10 ‘Do-Before-You-Die’ Trail Runs!
01. Otter Trail, Garden Route, Western Cape (42km)
Incredible sea views and technical terrain. People usually hike it over five days, but participants in the annual Otter African Trail Run do it in a day.
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02. Drakensberg Grand Traverse, KwaZulu-Natal (210-240km)
Completing this trail was one of the most epic and crazy experiences in my life – tough, but rewarding. Ryno Griesel and I traversed some of the highest peaks in the Drakensberg, on super-technical terrain. On top of the escarpment it’s otherworldly – and within a matter of minutes, the weather can switch from sunshine to a manic lightning storm.
03. Fish River Canyon, Namibia (85km)
This incredibly beautiful trail usually takes hikers four to five days. I set the fastest known time (FKT) record through the Canyon a few years ago. Being inside it is a unique experience: towering walls of rock surround you, and the Fish River flows gently through its centre. The cool thing about the trail is that you can run it at your own pace – which is why I’d love to go back there with my mates.
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04. Lion’s Head, Cape Town (5km return)
Locals from all walks of life run or hike this trail daily. It’s accessible, because it’s in the heart of Cape Town – you can literally finish work at 5pm, and be at the top of Lion’s Head to watch the sun go down by just after 6pm. The 360-degree views of Cape Town from the top are breathtaking.
05. Lake Tahoe Rim Trail, Sierra Nevada, US (266km)
I have run and mountain-biked only some parts of this 165-mile (266km) trail. As the name suggests, it loops around the outskirts of Lake Tahoe, whose turquoise waters are some of the most striking I’ve ever seen. I’d love to run the full trail one day.
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06. The Tour of Mont Blanc, Mont Blanc massif, spanning Switzerland, Italy and France (160km)
The route loops around the Mont Blanc mountain range, and through France, Italy and Switzerland. I ran it over three days, in preparation for the Ultra-Trail du Mont-Blanc (UTMB), which is a 100-mile (160km) race along the same trail.
What was really cool was that I could recce the trail carrying the bare minimum, because every evening I would stay at a ‘refuge’, which I had pre-booked. (‘Refuges’ are mountain cabins, offering bed and breakfast. Some of them even have restaurants, where you can order dinner.)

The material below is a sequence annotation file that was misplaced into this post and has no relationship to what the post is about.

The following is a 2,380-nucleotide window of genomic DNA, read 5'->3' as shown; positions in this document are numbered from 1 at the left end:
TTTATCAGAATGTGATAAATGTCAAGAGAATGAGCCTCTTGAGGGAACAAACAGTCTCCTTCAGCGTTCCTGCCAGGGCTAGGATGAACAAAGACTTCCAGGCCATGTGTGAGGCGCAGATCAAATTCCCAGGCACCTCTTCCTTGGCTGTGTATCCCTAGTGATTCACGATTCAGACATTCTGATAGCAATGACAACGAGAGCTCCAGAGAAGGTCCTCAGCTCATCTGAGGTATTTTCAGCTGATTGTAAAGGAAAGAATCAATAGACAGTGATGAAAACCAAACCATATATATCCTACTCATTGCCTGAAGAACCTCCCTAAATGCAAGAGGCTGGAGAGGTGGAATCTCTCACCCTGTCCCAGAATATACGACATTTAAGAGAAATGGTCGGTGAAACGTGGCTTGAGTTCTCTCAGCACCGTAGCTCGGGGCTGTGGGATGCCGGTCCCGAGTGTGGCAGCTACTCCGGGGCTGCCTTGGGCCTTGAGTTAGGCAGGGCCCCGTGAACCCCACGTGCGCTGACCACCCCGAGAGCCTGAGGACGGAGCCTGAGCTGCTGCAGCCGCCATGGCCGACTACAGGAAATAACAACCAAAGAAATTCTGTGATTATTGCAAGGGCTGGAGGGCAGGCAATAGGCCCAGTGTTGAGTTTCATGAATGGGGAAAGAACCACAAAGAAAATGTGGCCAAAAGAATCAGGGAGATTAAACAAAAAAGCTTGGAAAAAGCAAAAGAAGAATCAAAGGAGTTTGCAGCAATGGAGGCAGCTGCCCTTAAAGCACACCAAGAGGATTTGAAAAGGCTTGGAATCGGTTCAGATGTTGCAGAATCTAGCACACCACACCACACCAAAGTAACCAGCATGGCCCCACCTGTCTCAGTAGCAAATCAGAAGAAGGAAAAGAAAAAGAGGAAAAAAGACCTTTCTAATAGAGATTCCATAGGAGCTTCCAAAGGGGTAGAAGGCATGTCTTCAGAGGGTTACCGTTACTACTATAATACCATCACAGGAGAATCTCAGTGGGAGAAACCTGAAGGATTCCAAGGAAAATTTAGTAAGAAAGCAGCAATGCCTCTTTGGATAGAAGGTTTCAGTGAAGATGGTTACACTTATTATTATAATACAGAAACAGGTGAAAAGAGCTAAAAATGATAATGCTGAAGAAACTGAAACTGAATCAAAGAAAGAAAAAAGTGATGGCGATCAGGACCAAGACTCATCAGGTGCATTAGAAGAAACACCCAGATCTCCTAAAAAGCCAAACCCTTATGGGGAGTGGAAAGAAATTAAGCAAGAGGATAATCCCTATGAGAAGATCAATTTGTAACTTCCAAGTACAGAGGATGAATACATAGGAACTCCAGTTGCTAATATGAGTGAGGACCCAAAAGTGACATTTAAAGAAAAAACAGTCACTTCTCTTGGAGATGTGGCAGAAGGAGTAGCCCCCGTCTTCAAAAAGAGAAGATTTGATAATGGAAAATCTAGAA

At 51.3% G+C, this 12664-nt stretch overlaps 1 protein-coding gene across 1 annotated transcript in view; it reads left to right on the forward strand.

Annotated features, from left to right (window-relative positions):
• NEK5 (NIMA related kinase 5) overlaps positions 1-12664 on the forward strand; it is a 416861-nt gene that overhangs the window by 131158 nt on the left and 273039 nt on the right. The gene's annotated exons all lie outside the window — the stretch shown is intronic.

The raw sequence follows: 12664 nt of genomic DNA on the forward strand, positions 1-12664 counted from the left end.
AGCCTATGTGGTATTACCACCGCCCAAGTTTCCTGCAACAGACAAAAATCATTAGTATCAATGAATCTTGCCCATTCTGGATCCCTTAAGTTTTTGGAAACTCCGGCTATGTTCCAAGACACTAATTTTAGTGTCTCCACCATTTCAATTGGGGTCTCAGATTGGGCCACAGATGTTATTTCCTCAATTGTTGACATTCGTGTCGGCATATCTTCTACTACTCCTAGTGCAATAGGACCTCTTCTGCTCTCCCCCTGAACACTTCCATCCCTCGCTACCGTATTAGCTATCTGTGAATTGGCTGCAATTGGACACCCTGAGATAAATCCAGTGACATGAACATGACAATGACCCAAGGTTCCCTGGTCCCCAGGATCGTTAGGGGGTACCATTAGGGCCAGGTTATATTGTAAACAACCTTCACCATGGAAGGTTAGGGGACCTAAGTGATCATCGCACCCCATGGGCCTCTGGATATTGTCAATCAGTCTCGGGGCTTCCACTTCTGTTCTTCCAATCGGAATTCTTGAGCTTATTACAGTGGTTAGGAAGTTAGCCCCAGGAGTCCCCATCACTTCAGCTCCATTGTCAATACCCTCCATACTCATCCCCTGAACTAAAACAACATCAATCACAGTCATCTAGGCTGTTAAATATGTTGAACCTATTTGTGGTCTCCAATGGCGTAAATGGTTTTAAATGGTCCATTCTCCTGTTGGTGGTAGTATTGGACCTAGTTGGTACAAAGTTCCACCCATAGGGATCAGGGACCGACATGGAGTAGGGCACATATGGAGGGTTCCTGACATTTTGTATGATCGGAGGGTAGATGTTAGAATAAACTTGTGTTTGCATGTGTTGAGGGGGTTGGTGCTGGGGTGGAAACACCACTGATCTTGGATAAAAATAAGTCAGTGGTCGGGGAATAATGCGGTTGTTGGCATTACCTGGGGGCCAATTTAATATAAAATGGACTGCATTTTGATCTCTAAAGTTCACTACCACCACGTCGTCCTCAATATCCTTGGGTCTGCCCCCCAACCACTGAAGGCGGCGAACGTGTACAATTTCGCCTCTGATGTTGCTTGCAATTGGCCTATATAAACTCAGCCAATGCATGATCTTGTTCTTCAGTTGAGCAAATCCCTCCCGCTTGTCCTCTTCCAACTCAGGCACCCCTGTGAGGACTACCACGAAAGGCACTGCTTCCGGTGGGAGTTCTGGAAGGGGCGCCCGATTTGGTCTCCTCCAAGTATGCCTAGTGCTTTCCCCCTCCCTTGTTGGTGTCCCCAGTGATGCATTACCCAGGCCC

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There are many points along the route where you can either start or finish your run – the trail is so accessible that buses can be driven on parts of it. So if the weather turns bad, you can skip that section by hopping on a bus, then reconnect with the trail at a later point where the weather’s better.
07. The GR20 Trail, Corsica (180km)
One of my Salomon teammates, Francois D’Haene (left), holds the FKT record for this well-known European hiking trail. It’s a super-technical, hard-going trail, and the weather conditions are extreme – one minute you’ll be warm, but a little higher up it can be freezing cold. Adventurers regard it as the ultimate trail-running experience.
08. The Grand Canyon Trail, Arizona, US (38.5km)
I haven’t been lucky enough to run or hike this trail yet, but it’s on my bucket list, for sure. I once flew over the Canyon in a helicopter, and we landed inside it, which was epic! It reminded me of the Fish River Canyon, which holds awesome memories for me. As with the Fish, the Grand Canyon is unforgiving, harsh and vast. At times, the temperatures are blisteringly hot.
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09. Vertical KM route, Chamonix, France (3.8km)
Participants in either the UTMB or the Mont Blanc Marathon often attempt the Vertical Kilometre, which is so called because it has a vertical gain of 1 000m. It’s tough going; a real lung-buster. But once you’re at the top, the view of the valley below is spectacular.
10. Great Himalayan Trail, Nepal (±1 700km)
A single trail leads from the west to the east end of Nepal. Established in 2011, it’s roughly 1 700km long, and is regarded as the holy grail of trekking. It passes some of the world’s most majestic mountain tops: all of Nepal’s 8 000-metre peaks, including Mount Everest. Remote cultures can be experienced on the route.
Currently, more people have walked on the moon than have walked the entire length of this trail, because it takes around five months to complete it. Note: it’s closed during winter.
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